Of the four possible causes for changes in CSF protein concentration listed above, the Reiber diagram corrects for variations in serum protein levels and identifies intrathecal protein synthesis (see Fig. 1a). However, it cannot distinguish between changes in CNS barrier properties and changes in CSF dynamics and drainage, both of which have been hypothesized as possible causes for abnormal albumin quotients [2, 8, 9]. In this study, we have employed a set of computational tools to test these two competing hypotheses.

To this end, we have analysed how changes in barrier function, CSF drainage rates and pulsatility translate to changes of albumin and IgG quotients in the Reiber diagram, where IgG was chosen from the family of immunoglobulins arbitrarily as a common biomarker for inflammatory neurological disorders [10]. Our models reproduce the empirical mathematical relationship between the two quotients given by Reiber, quantify the effect of CSF pulsation on protein distribution and show that barrier dysfunction rather than decreased cerebrospinal fluid drainage is the likely cause of abnormally high albumin values in the Reiber diagram. Our results further emphasize the pathophysiological importance of dispersion, CSF drainage and blood-CNS barrier permeability for the transport of large molecules in the spinal subarachnoid space.

## Methods

### Three-dimensional model of protein dispersion induced by CSF pulsation

Dispersion as the combined effect of diffusion and advection by pulsatile fluid motion with zero net flow is the governing mechanism for the faster transport of solutes in the CSF compared to pure diffusion [11–14]. To determine dispersion coefficients of albumin and IgG along the spine, we first solve the axisymmetric three-dimensional Navier–Stokes equations and associated advection–diffusion equation for protein transport in a segment of the spinal canal.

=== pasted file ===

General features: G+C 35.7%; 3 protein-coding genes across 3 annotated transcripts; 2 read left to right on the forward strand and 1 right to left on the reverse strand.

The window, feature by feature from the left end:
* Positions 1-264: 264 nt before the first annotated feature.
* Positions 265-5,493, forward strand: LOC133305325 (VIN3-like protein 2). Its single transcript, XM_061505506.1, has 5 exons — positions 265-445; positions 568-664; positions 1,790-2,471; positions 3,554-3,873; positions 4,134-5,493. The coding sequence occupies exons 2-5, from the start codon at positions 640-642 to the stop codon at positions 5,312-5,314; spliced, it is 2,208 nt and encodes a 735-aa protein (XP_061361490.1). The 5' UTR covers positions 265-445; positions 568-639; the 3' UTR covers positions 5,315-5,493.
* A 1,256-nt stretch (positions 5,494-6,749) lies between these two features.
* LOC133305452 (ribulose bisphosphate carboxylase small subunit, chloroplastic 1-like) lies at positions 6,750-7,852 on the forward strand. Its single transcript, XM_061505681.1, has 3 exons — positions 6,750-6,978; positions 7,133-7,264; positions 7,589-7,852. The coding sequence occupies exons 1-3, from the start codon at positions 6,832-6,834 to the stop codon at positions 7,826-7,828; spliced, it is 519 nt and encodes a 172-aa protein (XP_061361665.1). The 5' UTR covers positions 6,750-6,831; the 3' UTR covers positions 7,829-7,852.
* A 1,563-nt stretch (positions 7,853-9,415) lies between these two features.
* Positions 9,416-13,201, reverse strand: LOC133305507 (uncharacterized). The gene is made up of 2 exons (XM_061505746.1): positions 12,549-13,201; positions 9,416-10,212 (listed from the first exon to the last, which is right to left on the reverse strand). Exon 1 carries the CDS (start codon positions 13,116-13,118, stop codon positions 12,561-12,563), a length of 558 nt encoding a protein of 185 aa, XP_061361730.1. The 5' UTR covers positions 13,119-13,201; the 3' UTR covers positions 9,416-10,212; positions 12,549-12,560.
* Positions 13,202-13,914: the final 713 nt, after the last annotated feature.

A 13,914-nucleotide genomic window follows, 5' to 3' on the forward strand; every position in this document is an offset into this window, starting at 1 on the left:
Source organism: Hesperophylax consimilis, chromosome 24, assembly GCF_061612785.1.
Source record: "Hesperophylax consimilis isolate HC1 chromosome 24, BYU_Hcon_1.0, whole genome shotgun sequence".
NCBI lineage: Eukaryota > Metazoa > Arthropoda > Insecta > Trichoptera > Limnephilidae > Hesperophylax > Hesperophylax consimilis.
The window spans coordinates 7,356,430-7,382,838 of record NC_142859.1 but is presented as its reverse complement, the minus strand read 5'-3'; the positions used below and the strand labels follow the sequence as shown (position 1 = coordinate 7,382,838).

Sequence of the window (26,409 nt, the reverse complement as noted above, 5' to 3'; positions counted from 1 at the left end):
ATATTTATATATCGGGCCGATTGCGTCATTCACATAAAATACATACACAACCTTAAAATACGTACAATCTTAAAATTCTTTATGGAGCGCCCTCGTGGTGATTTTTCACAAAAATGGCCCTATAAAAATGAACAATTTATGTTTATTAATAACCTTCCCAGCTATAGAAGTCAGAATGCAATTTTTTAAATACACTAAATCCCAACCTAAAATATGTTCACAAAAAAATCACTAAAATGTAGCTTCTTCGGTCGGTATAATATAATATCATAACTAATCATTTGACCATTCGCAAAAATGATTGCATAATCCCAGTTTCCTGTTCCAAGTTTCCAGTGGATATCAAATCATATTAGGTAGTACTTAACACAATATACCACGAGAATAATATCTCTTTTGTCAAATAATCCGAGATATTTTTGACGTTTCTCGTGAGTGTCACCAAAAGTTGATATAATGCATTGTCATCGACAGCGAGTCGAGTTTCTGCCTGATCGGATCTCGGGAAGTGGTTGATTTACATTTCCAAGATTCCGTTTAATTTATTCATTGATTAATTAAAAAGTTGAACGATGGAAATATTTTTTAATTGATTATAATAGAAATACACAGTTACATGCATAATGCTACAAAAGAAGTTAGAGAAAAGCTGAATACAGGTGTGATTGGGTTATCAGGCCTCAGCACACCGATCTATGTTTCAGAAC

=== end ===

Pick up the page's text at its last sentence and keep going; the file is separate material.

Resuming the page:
#### Model characteristics

Model parameters

Parameter | Value | References |
---|---|---|

| ||

In the cortical subarachnoid space | 29.4 | [27] |

In the ventricular space | 7.6 | [27] |

In the spinal space | 4.8 | [27] |

| ||

Ventricular space | 30 | |

Cortical subarachnoid space | 90 | |

Spinal subarachnoid space | 30 | |

| ||

Pore radius, r | 19.4 | [6] |

Albumin hydrodynamic radius, \(a_{Al}\) | 3.58 | [6] |

Immunoglobulin G hydrodynamic radius, \(a_{IgG}\) | 5.34 | [6] |

| ||

CSF total production and drainage rate, F [ml/day] | 500 | [30] |

CSF pulsation | ||

CSF pulsation amplitude in the cervical region [mm/s] | 10 | [25] |

CSF pulsation amplitude in the lumbar region [mm/s] | 0 | [24] |

CSF pulsation time period [s] | 0.8 | [25] |

| ||

Density, \(\rho\) [kg/m | 1000 | |

Viscosity, \(\mu\) [Pa s] | 0.001 | |

| ||

Porosity, \(\varepsilon\) | 0.99 | [21] |

Permeability in the longitudinal direction, K | 1.45 · 10 | [21] |

Permeability in the radial direction, K | 2.36 · 10 | [21] |

| ||

Albumin concentration in the lumbar CSF [mg/ml] | 0.363 | [27] |

Albumin CSF/blood quotient in the lumbar space | 0.002 | [31] |

Albumin quotient ratio (lumbar to cisternal) | 2 | [27] |

Albumin quotient ratio (cortical subarachnoid space to cisternal) | 3 | [27] |

| ||

Spinal cord diameter | 10 | |

Spinal subarachnoid space thickness, w | 4 | |

Spinal segment length | 100 | |

Spine length between cistern and lumbar space | 700 | |

Protein properties [m | ||

Albumin diffusion coefficient, D | 6 · 10 | |

Immunoglobulin G diffusion coefficient, D | 2.4 · 10 |